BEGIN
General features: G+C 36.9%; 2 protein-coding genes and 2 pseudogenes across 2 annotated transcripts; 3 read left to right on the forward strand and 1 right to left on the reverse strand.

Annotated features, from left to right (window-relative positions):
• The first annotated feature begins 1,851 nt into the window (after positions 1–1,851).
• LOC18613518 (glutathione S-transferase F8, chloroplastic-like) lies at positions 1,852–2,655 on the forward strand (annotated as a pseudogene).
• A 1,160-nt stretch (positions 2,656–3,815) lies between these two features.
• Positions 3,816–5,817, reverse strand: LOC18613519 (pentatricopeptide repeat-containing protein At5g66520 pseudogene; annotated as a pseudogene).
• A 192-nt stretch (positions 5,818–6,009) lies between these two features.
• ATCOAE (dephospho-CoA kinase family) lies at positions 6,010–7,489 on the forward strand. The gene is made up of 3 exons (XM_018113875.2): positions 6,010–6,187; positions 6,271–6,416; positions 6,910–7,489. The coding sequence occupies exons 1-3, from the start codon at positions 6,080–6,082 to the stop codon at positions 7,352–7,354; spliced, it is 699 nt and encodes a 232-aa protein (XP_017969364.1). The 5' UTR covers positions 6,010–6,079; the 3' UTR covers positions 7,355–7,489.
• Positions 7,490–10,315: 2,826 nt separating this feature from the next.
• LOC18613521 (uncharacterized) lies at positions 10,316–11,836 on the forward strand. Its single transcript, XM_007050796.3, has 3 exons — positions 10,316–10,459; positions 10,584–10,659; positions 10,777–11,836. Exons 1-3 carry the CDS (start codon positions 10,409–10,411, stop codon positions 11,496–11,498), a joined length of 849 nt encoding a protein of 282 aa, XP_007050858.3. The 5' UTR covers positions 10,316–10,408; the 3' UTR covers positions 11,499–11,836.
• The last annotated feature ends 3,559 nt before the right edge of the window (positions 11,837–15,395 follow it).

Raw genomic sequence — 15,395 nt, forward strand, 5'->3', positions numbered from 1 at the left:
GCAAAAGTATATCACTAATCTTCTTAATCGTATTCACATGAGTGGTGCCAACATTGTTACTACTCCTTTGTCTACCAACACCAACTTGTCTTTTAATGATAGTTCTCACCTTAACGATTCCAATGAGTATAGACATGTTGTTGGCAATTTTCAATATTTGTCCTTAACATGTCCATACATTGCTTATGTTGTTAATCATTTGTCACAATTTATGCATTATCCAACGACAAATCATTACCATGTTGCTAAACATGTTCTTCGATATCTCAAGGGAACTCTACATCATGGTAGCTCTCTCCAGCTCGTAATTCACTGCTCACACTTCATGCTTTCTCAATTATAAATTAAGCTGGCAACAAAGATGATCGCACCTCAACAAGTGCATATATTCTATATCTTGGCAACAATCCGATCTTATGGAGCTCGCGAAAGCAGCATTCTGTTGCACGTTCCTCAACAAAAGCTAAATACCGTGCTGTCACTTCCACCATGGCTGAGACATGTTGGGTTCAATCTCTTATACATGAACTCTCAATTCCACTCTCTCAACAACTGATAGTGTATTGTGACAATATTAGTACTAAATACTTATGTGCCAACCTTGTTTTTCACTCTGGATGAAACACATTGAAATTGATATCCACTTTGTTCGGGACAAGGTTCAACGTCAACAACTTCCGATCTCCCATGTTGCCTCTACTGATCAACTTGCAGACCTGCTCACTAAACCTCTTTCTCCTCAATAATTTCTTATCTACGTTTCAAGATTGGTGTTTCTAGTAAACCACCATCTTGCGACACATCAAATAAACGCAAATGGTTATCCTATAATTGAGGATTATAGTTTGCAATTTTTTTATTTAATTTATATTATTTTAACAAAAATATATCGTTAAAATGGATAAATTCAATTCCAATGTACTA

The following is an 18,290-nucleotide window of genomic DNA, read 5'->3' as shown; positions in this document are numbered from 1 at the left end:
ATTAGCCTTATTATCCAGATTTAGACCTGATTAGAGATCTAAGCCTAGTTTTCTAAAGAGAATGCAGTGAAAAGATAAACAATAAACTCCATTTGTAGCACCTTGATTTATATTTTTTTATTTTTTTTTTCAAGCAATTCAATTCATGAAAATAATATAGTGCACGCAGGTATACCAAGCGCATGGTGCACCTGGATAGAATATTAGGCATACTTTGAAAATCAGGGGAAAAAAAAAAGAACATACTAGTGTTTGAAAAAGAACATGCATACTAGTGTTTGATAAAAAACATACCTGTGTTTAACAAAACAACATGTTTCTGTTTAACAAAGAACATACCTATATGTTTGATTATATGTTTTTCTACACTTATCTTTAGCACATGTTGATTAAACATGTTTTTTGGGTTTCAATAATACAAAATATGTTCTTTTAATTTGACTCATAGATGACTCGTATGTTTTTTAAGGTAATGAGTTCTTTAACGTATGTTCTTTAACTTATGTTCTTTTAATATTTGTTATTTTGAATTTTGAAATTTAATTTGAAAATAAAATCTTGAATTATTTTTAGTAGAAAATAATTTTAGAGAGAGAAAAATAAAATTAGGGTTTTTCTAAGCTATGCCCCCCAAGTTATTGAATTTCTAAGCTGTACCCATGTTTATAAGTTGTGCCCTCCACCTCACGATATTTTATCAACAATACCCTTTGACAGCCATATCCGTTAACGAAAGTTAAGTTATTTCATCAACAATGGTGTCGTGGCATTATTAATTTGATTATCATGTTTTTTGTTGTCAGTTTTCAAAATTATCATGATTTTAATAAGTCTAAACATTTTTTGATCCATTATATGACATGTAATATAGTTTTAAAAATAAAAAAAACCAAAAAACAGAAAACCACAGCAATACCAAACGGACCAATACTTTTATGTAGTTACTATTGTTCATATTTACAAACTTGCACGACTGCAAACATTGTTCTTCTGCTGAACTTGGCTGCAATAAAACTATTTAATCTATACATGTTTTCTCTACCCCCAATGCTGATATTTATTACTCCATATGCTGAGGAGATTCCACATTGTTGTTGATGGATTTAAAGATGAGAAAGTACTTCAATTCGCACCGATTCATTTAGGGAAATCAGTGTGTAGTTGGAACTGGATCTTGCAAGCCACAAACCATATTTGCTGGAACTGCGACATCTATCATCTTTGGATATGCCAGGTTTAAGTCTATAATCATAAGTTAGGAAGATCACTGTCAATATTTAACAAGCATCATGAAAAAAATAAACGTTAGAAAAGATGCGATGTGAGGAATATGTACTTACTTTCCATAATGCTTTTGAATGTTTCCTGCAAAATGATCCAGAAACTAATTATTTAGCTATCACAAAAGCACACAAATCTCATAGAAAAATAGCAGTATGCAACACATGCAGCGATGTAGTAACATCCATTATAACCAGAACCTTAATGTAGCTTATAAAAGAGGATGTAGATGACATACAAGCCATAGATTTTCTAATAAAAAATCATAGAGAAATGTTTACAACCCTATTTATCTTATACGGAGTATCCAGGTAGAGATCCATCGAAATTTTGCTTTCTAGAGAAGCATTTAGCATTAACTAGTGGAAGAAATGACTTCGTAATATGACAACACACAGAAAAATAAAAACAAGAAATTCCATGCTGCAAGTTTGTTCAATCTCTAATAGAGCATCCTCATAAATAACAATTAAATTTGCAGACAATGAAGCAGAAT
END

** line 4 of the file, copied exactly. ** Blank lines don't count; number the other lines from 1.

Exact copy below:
• LOC18613518 (glutathione S-transferase F8, chloroplastic-like) lies at positions 1,852–2,655 on the forward strand (annotated as a pseudogene).